Fleming is also a businessman who owns thirty-six Subway sandwich shops in north Louisiana employing over 500 Louisianans;[16][17] and Fleming Expansions, LLC, a regional developer for The UPS Store, with outlets in Louisiana, Mississippi and Texas.[16]

Webster Parish coroner[edit]

In 1987, Fleming entered the race for Webster Parish coroner against the incumbent, the late Dr. Charles Hancock, but withdrew after learning the position would take too much time from his regular medical duties.[18] In 1995, he ran for coroner again. He defeated the nonpartisan candidate, Dr. Carlos A. Irizarry, 7,842 votes (60.4 percent) to 5,143 (39.6 percent). Fleming succeeded Democratic incumbent Dr. Carl A. Hines, from Minden, who did not seek re-election.[17][19]

U.S. House of Representatives[edit]

Elections[edit]

2008[edit]

Fleming entered the race for the District 4 House seat after the 21-year Republican incumbent Jim McCrery announced his retirement from the House. He received political support from the LAFP and the American Academy of Family Physicians' (AAFP) political action committee for his campaign.[20] Fleming supported the FairTax,[16] which would eliminate the federal income tax and replace it with a flat sales tax.[21]

In the October 4, 2008, Republican closed primary, Fleming ran against Jeff R. Thompson, a lawyer from Bossier City, and Chris Gorman.[22] In the election, no candidate received a majority of the votes. Fleming led with 14,500 votes (35.1 percent), followed by Gorman with 14,072 votes (34.1 percent), and Thompson with 12,693 votes (30.8 percent).[23] This established a primary runoff between Fleming and Gorman. In the runoff, Fleming defeated Gorman, 43,012 votes (55.6 percent) to 34,405 (44.4 percent) and carried all but one of the thirteen parishes in the district.[24]

In the 2006 race against McCrery, "Catfish" Kelley ran as a Republican and drew 12 percent of the vote under the old primary format.[25] In 2008, his 3 percent was far more than the margin between Fleming and Carmouche. A plurality is sufficient to win the general election—which, along with the District 2 race, were the last congressional races in the nation in 2008.[26]

Outgoing Vice President Dick Cheney appeared in Shreveport on November 21 to speak at a fundraiser for Fleming.[27] Politico.com indicated that McCrery supports Fleming but had made no official endorsement and had not appeared at any of Fleming's campaign events.[17] On December 2, McCrery spoke on Fleming's behalf in an appearance on The Moon Griffon Show radio program, which is syndicated in most Louisiana media markets. He used the argument that Carmouche, if successful, would cast his first vote for Speaker Nancy Pelosi of California.[28]

On December 10, 2008, Paul Carmouche formally conceded the election to Fleming.[29] Among the Democrats whom Carmouche defeated in his primary was later State Senator John Milkovich of Shreveport.

2010[edit]

Fleming was unopposed in the Republican primary in 2010 but was challenged by the Democratic nominee, David R. Melville. Governor Buddy Roemer, a former Democrat, then a Republican and later a failed candidate for the 2012 Republican presidential nomination; supported David Melville, his brother-in-law,[30] in the general election.[31] Fleming was reelected saying that Democratic policies were out of step with his district and most of America.[32][33]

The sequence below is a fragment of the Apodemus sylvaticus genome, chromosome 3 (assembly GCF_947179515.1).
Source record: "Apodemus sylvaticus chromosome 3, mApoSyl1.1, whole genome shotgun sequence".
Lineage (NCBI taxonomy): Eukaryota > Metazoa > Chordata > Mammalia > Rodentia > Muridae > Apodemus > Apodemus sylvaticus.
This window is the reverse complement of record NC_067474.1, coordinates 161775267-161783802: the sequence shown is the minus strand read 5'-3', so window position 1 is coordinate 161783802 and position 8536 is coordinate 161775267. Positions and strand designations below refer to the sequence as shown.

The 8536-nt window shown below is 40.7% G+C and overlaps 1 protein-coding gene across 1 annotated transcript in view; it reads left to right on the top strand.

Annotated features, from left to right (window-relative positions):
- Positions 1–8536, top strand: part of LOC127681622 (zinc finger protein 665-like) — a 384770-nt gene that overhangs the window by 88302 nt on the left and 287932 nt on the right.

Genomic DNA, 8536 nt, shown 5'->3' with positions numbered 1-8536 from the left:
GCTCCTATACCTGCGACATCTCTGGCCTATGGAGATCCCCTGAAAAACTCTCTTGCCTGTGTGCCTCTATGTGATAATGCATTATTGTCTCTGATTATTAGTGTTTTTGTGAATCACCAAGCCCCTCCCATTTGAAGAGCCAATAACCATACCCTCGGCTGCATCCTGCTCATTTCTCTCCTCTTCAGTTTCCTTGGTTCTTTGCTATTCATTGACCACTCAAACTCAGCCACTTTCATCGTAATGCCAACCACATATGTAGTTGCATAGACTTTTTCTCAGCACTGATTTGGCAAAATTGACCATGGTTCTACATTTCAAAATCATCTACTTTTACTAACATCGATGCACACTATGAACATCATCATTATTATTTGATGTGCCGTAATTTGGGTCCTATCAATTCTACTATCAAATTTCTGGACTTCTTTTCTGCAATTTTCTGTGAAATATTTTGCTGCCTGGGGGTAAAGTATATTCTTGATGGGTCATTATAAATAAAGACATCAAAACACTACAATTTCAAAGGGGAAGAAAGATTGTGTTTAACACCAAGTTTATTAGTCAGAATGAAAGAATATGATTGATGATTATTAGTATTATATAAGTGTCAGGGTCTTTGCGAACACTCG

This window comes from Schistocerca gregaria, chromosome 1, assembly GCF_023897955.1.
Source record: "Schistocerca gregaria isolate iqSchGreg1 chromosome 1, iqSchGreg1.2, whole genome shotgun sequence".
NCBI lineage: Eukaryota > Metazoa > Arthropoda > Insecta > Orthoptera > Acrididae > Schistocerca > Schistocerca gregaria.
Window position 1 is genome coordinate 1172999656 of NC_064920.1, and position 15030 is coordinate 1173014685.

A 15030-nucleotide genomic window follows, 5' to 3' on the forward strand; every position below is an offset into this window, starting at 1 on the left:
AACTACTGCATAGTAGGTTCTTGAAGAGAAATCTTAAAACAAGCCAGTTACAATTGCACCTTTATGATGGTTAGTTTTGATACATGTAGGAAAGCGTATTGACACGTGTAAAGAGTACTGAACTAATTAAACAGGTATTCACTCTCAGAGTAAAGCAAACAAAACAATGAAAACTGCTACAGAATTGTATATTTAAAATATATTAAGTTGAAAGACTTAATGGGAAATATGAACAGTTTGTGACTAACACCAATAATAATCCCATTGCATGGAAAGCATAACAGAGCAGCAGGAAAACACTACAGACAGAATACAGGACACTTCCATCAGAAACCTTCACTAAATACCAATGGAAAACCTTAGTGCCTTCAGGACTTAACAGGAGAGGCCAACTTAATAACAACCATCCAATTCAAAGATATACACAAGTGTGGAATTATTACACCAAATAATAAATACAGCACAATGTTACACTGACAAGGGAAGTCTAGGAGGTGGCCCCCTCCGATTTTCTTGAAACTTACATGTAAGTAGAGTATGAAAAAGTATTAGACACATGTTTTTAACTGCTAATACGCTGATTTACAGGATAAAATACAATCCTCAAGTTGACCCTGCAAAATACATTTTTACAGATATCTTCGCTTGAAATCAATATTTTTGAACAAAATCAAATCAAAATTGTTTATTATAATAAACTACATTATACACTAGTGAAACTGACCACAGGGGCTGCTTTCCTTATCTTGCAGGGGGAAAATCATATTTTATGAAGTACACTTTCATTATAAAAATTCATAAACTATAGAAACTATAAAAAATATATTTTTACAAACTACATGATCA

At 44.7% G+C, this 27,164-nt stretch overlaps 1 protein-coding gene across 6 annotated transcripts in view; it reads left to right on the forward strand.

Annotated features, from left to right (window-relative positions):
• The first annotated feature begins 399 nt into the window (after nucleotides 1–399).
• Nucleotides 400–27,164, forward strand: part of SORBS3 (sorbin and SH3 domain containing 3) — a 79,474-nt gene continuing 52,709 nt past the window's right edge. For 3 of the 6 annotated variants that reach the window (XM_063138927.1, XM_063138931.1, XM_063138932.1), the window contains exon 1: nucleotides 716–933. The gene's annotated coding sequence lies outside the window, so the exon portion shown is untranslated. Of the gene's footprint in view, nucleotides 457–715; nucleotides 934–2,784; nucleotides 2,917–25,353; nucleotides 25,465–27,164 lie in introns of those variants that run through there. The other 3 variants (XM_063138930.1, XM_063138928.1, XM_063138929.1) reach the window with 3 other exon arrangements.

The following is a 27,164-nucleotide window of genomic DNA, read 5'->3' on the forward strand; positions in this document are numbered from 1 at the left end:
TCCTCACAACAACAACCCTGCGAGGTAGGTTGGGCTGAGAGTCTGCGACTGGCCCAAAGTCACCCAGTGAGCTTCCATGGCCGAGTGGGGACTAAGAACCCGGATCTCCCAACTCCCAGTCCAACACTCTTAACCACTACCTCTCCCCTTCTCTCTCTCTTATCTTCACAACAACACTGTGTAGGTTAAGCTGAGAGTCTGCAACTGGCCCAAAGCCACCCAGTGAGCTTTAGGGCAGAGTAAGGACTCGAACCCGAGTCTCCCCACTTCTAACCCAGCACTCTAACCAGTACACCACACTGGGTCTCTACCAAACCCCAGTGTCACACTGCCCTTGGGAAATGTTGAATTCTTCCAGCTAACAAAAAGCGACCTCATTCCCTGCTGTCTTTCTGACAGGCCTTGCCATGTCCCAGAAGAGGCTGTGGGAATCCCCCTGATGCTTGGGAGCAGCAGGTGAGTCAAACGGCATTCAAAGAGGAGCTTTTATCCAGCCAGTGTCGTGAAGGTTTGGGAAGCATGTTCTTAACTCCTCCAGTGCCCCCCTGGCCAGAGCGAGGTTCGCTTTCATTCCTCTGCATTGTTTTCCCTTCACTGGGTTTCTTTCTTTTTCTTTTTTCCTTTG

2012[edit]

Fleming was unopposed by a Democratic candidate in his 2012 re-election bid in his district that is 2 to 1 Democratic registration but had a Cook PVI of R +11. In the November 6, 2012, general election, Fleming instead faced opposition from a Libertarian candidate, Randall Lord of Shreveport, a former chiropractor studying psychology at Louisiana State University in Shreveport.[34] Fleming defeated Lord, 187,790 (75.3 percent) to 61,587 (24.7 percent).[35] Lord was subsequently sentenced to 46 months in federal prison for financial scams related to illegal narcotic drug distribution.[36]

2014[edit]

On April 4, 2013, Fleming announced that he would not in 2014 seek the United States Senate held since 1997 by the Democratic Mary Landrieu. Instead his colleague, U.S. Representative Bill Cassidy of Baton Rouge, had announced on April 3 that he would challenge Landrieu. In his statement, Fleming said: "For me to enter the race now would risk a contest between two experienced Republican congressmen, potentially offering Senator Landrieu a path back to Washington. I can't let that happen."[37]

On December 10, 2014, KTBS, a Shreveport based ABC television station, reported that Fleming was considering running for the Senate seat held by David Vitter, who ran in the 2015 gubernatorial election. Vitter would have had to vacate his seat were he elected as governor. In a statement, Fleming said "If Senator Vitter is elected as Governor, I would certainly be interested in running for the seat he would vacate."[38]

2016[edit]

On December 7, 2015, Fleming officially announced his candidacy for the United States Senate.[39] He was a candidate to succeed fellow Republican David Vitter, who did not seek a third term in 2016. Vitter lost the gubernatorial runoff election on November 21, 2015, to the Democrat John Bel Edwards. Others who sought the Senate seat that Vitter vacated were Fleming's House colleague and fellow physician, Charles Boustany of Lafayette, Rob Maness of Madisonville in St. Tammany Parish, former Ku Klux Klan leader David Duke, Foster Campbell of Bossier Parish, a Democratic member of the Louisiana Public Service Commission and an advisor to John Bel Edwards, Democrat Caroline Fayard, and State Treasurer John Neely Kennedy of Madisonville, the ultimate winner of the position.